Oil revenues exceed forecast, but state budget boost unlikely

Oil revenues exceed forecast, but state budget boost unlikely

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GRAND FORKS -- Oil production and revenue for North Dakota is trending above forecast, but don’t expect the state to restore funding that was cut in recent years, leaders said.

“Is it going to open the door to a bunch more spending? No,” said Lynn Helms, director of the North Dakota Department of Mineral Resources. “It’s not that good yet.”

Allocations from oil and gas revenue for June equaled $217 million -- that was 72 percent ahead of the forecast, according to the most recent monthly update from the North Dakota Legislative Council.

The state produced more than 36.7 million barrels of oil in April, according to the most recent DMR report. Preliminary reports say April produced about 2,500 barrels per day less than the record set in December 2014, Helms said during a June 15 news conference.

It also was 300,000 barrels of oil per day, or 32 percent, ahead of the state forecast, according to the Legislative Council.

“We were not expecting that surge until May or early June,” he said.

Oil and gas revenue for the state began to exceed monthly forecasts in October, according to a report from the Legislative Council. Some have been hopeful the rise in oil prices in recent months would allow the state to give local entities additional funding.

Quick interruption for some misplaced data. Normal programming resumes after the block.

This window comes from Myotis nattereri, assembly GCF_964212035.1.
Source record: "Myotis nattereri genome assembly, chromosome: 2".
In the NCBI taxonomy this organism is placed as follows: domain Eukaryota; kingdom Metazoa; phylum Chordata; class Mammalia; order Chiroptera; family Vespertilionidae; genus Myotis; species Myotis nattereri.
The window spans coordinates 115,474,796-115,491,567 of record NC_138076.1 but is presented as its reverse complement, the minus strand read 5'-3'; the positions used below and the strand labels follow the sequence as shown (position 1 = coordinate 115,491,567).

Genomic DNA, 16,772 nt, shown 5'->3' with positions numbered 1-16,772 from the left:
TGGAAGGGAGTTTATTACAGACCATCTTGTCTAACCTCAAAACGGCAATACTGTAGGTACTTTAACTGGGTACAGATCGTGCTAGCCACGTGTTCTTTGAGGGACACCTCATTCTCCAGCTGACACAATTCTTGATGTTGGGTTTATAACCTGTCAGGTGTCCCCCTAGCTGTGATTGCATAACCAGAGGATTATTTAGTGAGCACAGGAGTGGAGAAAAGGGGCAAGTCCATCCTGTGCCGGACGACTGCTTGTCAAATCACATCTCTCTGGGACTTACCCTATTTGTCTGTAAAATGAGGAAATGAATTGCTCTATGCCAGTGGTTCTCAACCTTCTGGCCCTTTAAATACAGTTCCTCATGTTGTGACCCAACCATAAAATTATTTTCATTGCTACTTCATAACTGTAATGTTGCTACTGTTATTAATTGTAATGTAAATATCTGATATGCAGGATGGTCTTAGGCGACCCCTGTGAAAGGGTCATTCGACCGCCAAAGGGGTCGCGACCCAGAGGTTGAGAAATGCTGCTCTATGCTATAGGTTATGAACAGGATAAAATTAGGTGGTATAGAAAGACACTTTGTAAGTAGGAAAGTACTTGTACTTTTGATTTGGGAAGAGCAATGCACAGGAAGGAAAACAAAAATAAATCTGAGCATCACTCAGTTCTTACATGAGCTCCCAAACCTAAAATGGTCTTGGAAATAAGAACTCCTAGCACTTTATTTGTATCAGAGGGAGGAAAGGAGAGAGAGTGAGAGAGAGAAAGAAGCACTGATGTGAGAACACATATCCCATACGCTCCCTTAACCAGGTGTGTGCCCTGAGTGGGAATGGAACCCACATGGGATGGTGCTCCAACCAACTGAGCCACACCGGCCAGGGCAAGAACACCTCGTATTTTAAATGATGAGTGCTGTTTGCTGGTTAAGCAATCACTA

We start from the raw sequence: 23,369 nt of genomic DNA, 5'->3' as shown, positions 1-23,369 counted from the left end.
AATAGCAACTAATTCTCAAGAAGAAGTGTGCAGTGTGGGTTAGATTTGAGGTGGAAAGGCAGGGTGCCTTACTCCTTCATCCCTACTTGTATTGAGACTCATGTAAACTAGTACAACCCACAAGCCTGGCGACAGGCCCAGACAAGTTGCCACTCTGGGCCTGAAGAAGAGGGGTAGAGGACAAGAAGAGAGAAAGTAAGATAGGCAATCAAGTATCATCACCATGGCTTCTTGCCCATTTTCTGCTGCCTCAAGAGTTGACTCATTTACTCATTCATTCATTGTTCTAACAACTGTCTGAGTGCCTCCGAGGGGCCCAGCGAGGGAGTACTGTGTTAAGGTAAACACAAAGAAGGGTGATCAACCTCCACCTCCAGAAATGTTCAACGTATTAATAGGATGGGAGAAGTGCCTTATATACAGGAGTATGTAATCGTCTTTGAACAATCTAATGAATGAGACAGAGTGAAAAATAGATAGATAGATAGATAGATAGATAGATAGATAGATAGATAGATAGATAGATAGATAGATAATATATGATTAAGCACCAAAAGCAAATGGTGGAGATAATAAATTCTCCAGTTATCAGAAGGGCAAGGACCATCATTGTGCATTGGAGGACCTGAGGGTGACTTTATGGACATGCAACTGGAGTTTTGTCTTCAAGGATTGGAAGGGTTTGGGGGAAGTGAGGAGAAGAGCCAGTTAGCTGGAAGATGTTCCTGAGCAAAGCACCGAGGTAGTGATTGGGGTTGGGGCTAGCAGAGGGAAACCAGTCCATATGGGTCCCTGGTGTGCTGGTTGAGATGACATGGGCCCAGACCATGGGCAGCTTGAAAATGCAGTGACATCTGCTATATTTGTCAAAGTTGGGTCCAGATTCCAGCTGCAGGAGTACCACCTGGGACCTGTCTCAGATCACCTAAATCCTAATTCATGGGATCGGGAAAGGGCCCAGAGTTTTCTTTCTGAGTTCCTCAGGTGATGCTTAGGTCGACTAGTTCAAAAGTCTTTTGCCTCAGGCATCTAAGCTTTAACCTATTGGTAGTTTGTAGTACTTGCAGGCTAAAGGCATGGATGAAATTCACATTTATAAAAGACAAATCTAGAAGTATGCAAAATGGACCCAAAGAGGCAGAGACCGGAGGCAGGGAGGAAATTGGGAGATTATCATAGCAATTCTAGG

“It’s clearly going to provide a little touch of optimism,” Helms said. “I think what these numbers do for us is they begin to refill the savings accounts.”

Savings that were used to balance the budget were expected to be diminished again for the upcoming two years, Helms said. Because oil production and revenue is above the forecast, it’s possible legislators will have more flexibility to look at some needs.

The budget still is “functionally unbalanced,” Lt. Gov. Brent Sanford said, meaning the revenues don’t match the expense. Money had to be moved from other accounts to balance the budget for the 2017-19 biennium.

“Long story short, if we don’t see a huge spike in sales tax, then that means our revenues are very flat from the previous biennium heading into 2019-21,” he said.

Guessing game

For the most part, oil sold for more than $100 per barrel between December 2010 and June 2014. North Dakota’s oil price averaged $90 per barrel in July 2014, according to numbers from the state Office of Management and Budget, or OMB.

But those numbers began to drop rapidly in late 2014, with North Dakota’s average monthly price bottoming out in February 2016 at $22 a barrel, according to the OMB. The price mostly stayed below $40 per barrel between August 2015 and November 2016.

Oil prices started to creep up in mid-2017, hitting an average monthly price of $61 in April 2018. Oil and gas tax collections for the 2017-19 biennium through April were at $1.4 billion, or 22 percent above the forecast, according to the Legislative Council.

“What we saw coming in through the (2016) primary and the general election and what we inherited, that was pretty rough,” Sanford said, adding it is nice to see a rising curve instead of watching prices drop. “Hopefully, we have found the bottom and we are coming out of it. It really does feel like it.”

But that doesn’t mean the budget is balanced, Sanford warned. Only $400 million can go into the general fund, and the remaining goes into “buckets” for other funds, he said.